In this article, I will be discussing some of the basic issues I encountered in actually integrating IPv6 into an existing small enterprise. While the specifics of this work may not be applicable to your enterprise, the steps involved are ones you should consider when auditing IPv6 to your existing IPv4 network.
The Existing Network
It's important before doing any addition to any network to understand the current state of that network and how it is used. There are many structured methodologies available for doing this type of assessment, but the purposes of this article; I will use a basic inventory and a short narrative to describe the current network. For small networks (like this one), that is probably adequate. For larger networks (particularly multi-site ones), this process will likely have to be more elaborate.
The network is based around Ethernet hubs in a hierarchical tree. The network has no branches that cross-connect to each other so there is no need for the use of spanning-tree to prevent loops. Hosts are connected to the hubs using category 5, 5a or 6 cables and run at speeds between 10 and 1000Mb/sec depending on the capabilities of the host and the hub port. All these hosts fit in one IPv4 /24, so no IPv4 subnetting is used and there are no NATs in this network.

IPv6 with an Optical Core

The need to convert our networks to IPv6 has been made quite obvious; we need the address space and the security. However, the issue is how to convert without a very large replacement expense. Given the need to rebuild, perhaps the basic structure of the network should be re-examined in light of current technology to substantially reduce the network cost. A revolutionary design would be to use an all-optical core with the edge based on flow routers. Not only will the cost be vastly reduced but also the network will much more effectively support video, voice and high-speed data.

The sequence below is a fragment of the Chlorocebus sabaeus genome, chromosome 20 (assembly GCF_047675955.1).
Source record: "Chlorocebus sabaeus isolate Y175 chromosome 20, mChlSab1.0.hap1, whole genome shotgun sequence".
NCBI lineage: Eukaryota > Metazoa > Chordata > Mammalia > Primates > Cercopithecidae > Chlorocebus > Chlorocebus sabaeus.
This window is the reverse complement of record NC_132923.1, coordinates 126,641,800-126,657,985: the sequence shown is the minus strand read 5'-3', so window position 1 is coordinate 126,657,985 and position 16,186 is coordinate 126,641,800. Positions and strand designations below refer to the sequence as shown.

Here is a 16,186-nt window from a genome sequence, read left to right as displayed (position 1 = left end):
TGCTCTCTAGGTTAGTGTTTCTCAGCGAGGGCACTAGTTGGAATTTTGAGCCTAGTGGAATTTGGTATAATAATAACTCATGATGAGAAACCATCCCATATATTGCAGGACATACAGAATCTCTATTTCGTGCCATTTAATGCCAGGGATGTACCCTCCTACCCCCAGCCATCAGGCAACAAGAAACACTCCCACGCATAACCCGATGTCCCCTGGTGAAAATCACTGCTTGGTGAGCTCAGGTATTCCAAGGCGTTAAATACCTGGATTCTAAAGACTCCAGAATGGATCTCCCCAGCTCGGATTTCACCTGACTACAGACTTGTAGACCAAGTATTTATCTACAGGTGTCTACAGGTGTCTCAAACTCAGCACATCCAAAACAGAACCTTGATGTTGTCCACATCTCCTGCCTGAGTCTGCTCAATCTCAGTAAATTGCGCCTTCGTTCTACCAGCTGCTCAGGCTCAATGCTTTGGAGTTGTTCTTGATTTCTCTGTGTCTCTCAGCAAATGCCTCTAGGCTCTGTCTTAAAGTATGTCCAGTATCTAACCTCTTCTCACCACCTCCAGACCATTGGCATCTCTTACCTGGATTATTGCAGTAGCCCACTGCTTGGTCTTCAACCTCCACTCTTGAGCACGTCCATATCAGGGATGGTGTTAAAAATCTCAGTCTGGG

At the same time that we are faced with the need to replace our current IPv4 network with an IPv6 network, two revolutionary advances in network technology have been taking place; optical switching and flow routing. Both are substantially less expensive than the current technology, the packet routers that I introduced in 1969.

Enterprise & Service Provider Solutions for Merged IPv4/IPv6 Network Services

As service providers and enterprises add IPv6 applications to their networks, it is imperative that the networks be designed and built to efficiently support the simultaneous use of both IPv4 and IPv6. To support this, Foundry Networks has developed a set of dual protocol networking solutions that have been designed with embedded support for the high-speed switching and routing of IPv4 and IPv6 traffic, as well as the IPv6 transition mechanisms that have become popular in the industry.
In addition, two pieces that are frequently overlooked in the design of dual-protocol networks, security and management have been embedded in Foundry's IPv6 networking solutions. The first is a set of extensions to provide IPv6 aware VLANs and access control lists. The second is a high-speed implementation of the sFlow RFC. This article discusses the features necessary to provide highly functional, dual-protocol networks that provide instrumentation for network-wide visibility and extended support for security.

Agilent Technologies supports IPv6 transition with new test tools during Moonv6